There will also be a massive disparity in time off between the eight done teams and continuing teams. Who knows how that will affect next season? This is an unprecedented situation.

Which is a good reminder: Coronavirus can disrupt the best-laid plans.

NBA owners approve 22-team format for resuming season with only Trail Blazers opposing

Trail Blazers owner Jody Allen
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We already knew many key details of the NBA’s plan for resuming the season:

  • Only the top 22 teams will continue.
  • Games will be held at Disney World in Orlando.
  • Each team will play eight more games (maybe with this schedule).
  • If the ninth-place team is within four games of the eighth-place team after those eight games, there will be a play-in series between the eighth- and ninth-place teams. To advance, the ninth-place team must win two games before the eighth-place team wins one.

Now, that plan is one step closer to becoming reality.

Shams Charania of The Athletic:

It’s shocking the Trail Blazers, owned by Jody Allen, cast the protest vote. Portland – currently outside playoff position – will resume with a real chance to make the playoffs. What more did the Trail Blazers want?

Players must still approve the plan. National Basketball Players Association executive director Michele Roberts said they wouldn’t necessarily vote on it. Union leadership has worked closely with NBA commissioner Adam Silver, certainly agreeing on the system before having owners vote on it.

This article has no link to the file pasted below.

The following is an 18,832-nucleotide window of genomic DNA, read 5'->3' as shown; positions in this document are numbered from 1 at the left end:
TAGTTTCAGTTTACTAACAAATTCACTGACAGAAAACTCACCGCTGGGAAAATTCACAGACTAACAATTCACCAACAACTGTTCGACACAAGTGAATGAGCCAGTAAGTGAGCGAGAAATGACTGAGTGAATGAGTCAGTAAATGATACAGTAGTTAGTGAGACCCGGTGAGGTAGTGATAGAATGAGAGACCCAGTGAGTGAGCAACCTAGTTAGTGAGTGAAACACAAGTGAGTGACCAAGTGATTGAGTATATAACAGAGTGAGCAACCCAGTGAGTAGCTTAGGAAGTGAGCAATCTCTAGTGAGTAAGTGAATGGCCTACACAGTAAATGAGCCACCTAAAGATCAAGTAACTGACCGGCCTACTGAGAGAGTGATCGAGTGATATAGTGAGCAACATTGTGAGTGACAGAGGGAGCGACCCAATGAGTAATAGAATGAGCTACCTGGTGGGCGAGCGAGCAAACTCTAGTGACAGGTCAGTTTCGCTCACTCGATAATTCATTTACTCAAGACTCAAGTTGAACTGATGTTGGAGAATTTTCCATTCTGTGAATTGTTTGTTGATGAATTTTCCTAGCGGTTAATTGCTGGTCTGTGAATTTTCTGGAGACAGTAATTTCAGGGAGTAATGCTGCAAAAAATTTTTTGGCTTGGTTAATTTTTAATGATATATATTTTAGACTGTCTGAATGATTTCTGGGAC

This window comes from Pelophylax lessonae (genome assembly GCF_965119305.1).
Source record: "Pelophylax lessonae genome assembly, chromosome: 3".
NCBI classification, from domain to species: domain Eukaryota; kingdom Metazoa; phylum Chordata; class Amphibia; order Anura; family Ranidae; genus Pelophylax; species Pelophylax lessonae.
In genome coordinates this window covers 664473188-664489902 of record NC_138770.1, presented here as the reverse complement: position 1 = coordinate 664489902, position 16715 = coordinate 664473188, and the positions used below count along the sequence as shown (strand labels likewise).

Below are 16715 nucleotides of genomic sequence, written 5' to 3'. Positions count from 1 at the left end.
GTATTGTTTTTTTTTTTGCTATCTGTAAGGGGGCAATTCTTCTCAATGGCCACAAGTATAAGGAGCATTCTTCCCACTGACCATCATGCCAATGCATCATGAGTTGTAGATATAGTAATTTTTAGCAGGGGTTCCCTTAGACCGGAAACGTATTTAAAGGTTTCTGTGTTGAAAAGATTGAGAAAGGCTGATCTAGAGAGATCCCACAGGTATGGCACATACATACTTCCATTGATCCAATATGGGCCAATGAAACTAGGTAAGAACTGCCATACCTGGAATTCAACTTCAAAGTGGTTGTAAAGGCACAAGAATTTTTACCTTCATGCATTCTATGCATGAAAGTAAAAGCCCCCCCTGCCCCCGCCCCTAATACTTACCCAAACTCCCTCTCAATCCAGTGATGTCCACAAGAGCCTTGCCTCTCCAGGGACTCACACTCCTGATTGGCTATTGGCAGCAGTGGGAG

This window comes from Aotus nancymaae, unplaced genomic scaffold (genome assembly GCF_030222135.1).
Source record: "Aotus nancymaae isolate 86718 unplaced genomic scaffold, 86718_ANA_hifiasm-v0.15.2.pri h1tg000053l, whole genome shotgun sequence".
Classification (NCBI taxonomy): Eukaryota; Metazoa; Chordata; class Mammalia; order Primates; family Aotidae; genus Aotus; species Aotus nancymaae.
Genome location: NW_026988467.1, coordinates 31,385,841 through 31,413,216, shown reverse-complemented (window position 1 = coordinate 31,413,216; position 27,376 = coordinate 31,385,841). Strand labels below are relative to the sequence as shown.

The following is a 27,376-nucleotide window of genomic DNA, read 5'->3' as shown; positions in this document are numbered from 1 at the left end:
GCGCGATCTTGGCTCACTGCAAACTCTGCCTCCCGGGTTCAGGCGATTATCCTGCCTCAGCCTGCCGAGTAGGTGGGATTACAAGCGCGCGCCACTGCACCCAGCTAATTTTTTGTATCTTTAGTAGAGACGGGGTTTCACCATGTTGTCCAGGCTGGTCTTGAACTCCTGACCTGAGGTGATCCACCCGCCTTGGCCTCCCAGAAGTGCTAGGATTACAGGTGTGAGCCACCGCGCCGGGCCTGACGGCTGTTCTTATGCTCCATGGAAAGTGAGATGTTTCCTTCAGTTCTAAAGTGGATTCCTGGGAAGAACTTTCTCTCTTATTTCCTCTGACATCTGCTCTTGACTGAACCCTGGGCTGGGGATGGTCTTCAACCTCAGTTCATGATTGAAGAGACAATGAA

However, given the NBPA’s haphazard methods for polling the larger membership, I’m not sure how widespread support is. There is room for significant disagreement on how players – continuing vs. non-continuing – will have their salaries affected.

Still, I expect players approve the plan, maybe tomorrow.

Marc Stein of The New York Times:

Everything is just too far down the road to turn back now. The financial incentives are too high not to keep trying to play. Silver has successfully rallied nearly everyone toward uniting.

Adrian Wojnarowski of ESPN:

Most of the remaining issues are minor details… like codifying a plan for health and safety.

Tim Reynolds of the Associated Press:

Report: Knicks to interview former Knicks coach Mike Woodson

Former Knicks coach Mike Woodson
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The Knicks appear set on both hiring Tom Thibodeau and conducting a coaching search.

Mike Woodson, who coached New York from 2012-2014, will be part of the process.

Ian Begley of SNY:

New York also interviewed Woodson in 2018 before hiring David Fizdale. I understand why the Knicks can’t make up their mind on whether they want him as their coach.